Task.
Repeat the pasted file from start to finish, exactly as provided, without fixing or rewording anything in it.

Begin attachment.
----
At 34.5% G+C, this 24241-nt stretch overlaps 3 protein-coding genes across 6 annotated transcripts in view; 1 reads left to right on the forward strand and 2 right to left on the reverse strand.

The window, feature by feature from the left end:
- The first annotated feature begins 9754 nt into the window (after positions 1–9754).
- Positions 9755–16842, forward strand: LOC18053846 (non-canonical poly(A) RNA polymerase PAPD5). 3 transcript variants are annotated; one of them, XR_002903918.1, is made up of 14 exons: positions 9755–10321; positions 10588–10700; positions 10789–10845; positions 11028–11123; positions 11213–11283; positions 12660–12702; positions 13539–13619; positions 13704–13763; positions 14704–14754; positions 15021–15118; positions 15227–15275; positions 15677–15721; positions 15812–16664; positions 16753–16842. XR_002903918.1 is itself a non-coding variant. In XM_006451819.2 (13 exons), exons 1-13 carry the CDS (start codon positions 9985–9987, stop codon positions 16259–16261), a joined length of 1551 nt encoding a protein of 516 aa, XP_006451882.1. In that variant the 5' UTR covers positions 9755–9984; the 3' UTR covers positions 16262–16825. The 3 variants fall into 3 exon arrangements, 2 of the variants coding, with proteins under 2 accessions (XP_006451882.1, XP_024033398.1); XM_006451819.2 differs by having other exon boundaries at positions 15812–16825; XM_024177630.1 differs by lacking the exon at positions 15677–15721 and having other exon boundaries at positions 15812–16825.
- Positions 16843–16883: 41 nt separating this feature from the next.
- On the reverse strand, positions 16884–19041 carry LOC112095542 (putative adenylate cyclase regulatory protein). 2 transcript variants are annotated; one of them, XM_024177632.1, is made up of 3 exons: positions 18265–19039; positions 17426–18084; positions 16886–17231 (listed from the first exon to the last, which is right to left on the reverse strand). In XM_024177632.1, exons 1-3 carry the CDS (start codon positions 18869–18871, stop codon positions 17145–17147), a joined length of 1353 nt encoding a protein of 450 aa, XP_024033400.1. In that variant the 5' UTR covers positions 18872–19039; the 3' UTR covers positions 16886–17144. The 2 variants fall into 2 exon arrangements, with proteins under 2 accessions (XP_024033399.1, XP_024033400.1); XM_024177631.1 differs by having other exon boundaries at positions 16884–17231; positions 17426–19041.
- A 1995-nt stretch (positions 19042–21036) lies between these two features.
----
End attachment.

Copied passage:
At 34.5% G+C, this 24241-nt stretch overlaps 3 protein-coding genes across 6 annotated transcripts in view; 1 reads left to right on the forward strand and 2 right to left on the reverse strand.

The window, feature by feature from the left end:
- The first annotated feature begins 9754 nt into the window (after positions 1–9754).
- Positions 9755–16842, forward strand: LOC18053846 (non-canonical poly(A) RNA polymerase PAPD5). 3 transcript variants are annotated; one of them, XR_002903918.1, is made up of 14 exons: positions 9755–10321; positions 10588–10700; positions 10789–10845; positions 11028–11123; positions 11213–11283; positions 12660–12702; positions 13539–13619; positions 13704–13763; positions 14704–14754; positions 15021–15118; positions 15227–15275; positions 15677–15721; positions 15812–16664; positions 16753–16842. XR_002903918.1 is itself a non-coding variant. In XM_006451819.2 (13 exons), exons 1-13 carry the CDS (start codon positions 9985–9987, stop codon positions 16259–16261), a joined length of 1551 nt encoding a protein of 516 aa, XP_006451882.1. In that variant the 5' UTR covers positions 9755–9984; the 3' UTR covers positions 16262–16825. The 3 variants fall into 3 exon arrangements, 2 of the variants coding, with proteins under 2 accessions (XP_006451882.1, XP_024033398.1); XM_006451819.2 differs by having other exon boundaries at positions 15812–16825; XM_024177630.1 differs by lacking the exon at positions 15677–15721 and having other exon boundaries at positions 15812–16825.
- Positions 16843–16883: 41 nt separating this feature from the next.
- On the reverse strand, positions 16884–19041 carry LOC112095542 (putative adenylate cyclase regulatory protein). 2 transcript variants are annotated; one of them, XM_024177632.1, is made up of 3 exons: positions 18265–19039; positions 17426–18084; positions 16886–17231 (listed from the first exon to the last, which is right to left on the reverse strand). In XM_024177632.1, exons 1-3 carry the CDS (start codon positions 18869–18871, stop codon positions 17145–17147), a joined length of 1353 nt encoding a protein of 450 aa, XP_024033400.1. In that variant the 5' UTR covers positions 18872–19039; the 3' UTR covers positions 16886–17144. The 2 variants fall into 2 exon arrangements, with proteins under 2 accessions (XP_024033399.1, XP_024033400.1); XM_024177631.1 differs by having other exon boundaries at positions 16884–17231; positions 17426–19041.
- A 1995-nt stretch (positions 19042–21036) lies between these two features.